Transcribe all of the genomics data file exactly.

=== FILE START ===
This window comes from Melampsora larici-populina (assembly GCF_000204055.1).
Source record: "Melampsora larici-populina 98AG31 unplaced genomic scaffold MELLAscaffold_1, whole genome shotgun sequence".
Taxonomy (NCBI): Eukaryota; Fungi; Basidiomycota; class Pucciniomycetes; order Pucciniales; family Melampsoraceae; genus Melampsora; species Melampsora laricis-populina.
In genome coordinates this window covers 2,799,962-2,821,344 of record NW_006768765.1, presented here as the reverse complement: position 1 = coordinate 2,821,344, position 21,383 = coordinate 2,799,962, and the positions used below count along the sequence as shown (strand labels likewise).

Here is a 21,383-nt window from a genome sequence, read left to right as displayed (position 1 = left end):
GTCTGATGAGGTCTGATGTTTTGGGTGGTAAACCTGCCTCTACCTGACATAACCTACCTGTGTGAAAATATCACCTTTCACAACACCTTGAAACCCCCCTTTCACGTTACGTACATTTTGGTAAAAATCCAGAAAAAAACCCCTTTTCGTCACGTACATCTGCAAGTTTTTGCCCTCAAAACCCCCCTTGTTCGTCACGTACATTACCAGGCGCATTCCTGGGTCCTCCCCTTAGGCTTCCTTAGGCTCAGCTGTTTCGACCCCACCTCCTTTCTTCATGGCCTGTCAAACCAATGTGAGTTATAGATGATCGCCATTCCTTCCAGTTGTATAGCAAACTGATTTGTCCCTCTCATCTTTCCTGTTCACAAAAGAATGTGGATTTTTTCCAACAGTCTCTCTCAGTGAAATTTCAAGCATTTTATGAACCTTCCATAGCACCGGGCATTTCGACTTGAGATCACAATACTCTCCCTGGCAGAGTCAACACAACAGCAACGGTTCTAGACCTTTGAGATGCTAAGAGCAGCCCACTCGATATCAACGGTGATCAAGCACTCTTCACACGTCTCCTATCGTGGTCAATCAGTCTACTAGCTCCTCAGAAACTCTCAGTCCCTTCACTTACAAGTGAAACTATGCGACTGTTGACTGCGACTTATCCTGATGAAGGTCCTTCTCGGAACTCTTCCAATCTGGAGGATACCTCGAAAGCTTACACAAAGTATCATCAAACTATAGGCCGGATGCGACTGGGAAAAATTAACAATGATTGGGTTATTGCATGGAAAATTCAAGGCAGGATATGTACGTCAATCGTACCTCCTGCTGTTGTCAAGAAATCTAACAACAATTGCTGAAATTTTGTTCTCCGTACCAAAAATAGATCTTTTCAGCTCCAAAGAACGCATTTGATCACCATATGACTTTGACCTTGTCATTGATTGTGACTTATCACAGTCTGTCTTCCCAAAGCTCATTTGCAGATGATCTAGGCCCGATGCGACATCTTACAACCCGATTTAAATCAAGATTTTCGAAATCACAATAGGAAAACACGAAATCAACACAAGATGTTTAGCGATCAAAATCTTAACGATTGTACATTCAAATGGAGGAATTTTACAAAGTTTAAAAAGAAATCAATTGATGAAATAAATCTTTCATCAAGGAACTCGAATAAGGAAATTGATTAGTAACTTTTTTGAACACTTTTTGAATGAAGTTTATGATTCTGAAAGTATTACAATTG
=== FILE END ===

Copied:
This window comes from Melampsora larici-populina (assembly GCF_000204055.1).
Source record: "Melampsora larici-populina 98AG31 unplaced genomic scaffold MELLAscaffold_1, whole genome shotgun sequence".
Taxonomy (NCBI): Eukaryota; Fungi; Basidiomycota; class Pucciniomycetes; order Pucciniales; family Melampsoraceae; genus Melampsora; species Melampsora laricis-populina.
In genome coordinates this window covers 2,799,962-2,821,344 of record NW_006768765.1, presented here as the reverse complement: position 1 = coordinate 2,821,344, position 21,383 = coordinate 2,799,962, and the positions used below count along the sequence as shown (strand labels likewise).

Here is a 21,383-nt window from a genome sequence, read left to right as displayed (position 1 = left end):
GTCTGATGAGGTCTGATGTTTTGGGTGGTAAACCTGCCTCTACCTGACATAACCTACCTGTGTGAAAATATCACCTTTCACAACACCTTGAAACCCCCCTTTCACGTTACGTACATTTTGGTAAAAATCCAGAAAAAAACCCCTTTTCGTCACGTACATCTGCAAGTTTTTGCCCTCAAAACCCCCCTTGTTCGTCACGTACATTACCAGGCGCATTCCTGGGTCCTCCCCTTAGGCTTCCTTAGGCTCAGCTGTTTCGACCCCACCTCCTTTCTTCATGGCCTGTCAAACCAATGTGAGTTATAGATGATCGCCATTCCTTCCAGTTGTATAGCAAACTGATTTGTCCCTCTCATCTTTCCTGTTCACAAAAGAATGTGGATTTTTTCCAACAGTCTCTCTCAGTGAAATTTCAAGCATTTTATGAACCTTCCATAGCACCGGGCATTTCGACTTGAGATCACAATACTCTCCCTGGCAGAGTCAACACAACAGCAACGGTTCTAGACCTTTGAGATGCTAAGAGCAGCCCACTCGATATCAACGGTGATCAAGCACTCTTCACACGTCTCCTATCGTGGTCAATCAGTCTACTAGCTCCTCAGAAACTCTCAGTCCCTTCACTTACAAGTGAAACTATGCGACTGTTGACTGCGACTTATCCTGATGAAGGTCCTTCTCGGAACTCTTCCAATCTGGAGGATACCTCGAAAGCTTACACAAAGTATCATCAAACTATAGGCCGGATGCGACTGGGAAAAATTAACAATGATTGGGTTATTGCATGGAAAATTCAAGGCAGGATATGTACGTCAATCGTACCTCCTGCTGTTGTCAAGAAATCTAACAACAATTGCTGAAATTTTGTTCTCCGTACCAAAAATAGATCTTTTCAGCTCCAAAGAACGCATTTGATCACCATATGACTTTGACCTTGTCATTGATTGTGACTTATCACAGTCTGTCTTCCCAAAGCTCATTTGCAGATGATCTAGGCCCGATGCGACATCTTACAACCCGATTTAAATCAAGATTTTCGAAATCACAATAGGAAAACACGAAATCAACACAAGATGTTTAGCGATCAAAATCTTAACGATTGTACATTCAAATGGAGGAATTTTACAAAGTTTAAAAAGAAATCAATTGATGAAATAAATCTTTCATCAAGGAACTCGAATAAGGAAATTGATTAGTAACTTTTTTGAACACTTTTTGAATGAAGTTTATGATTCTGAAAGTATTACAATTG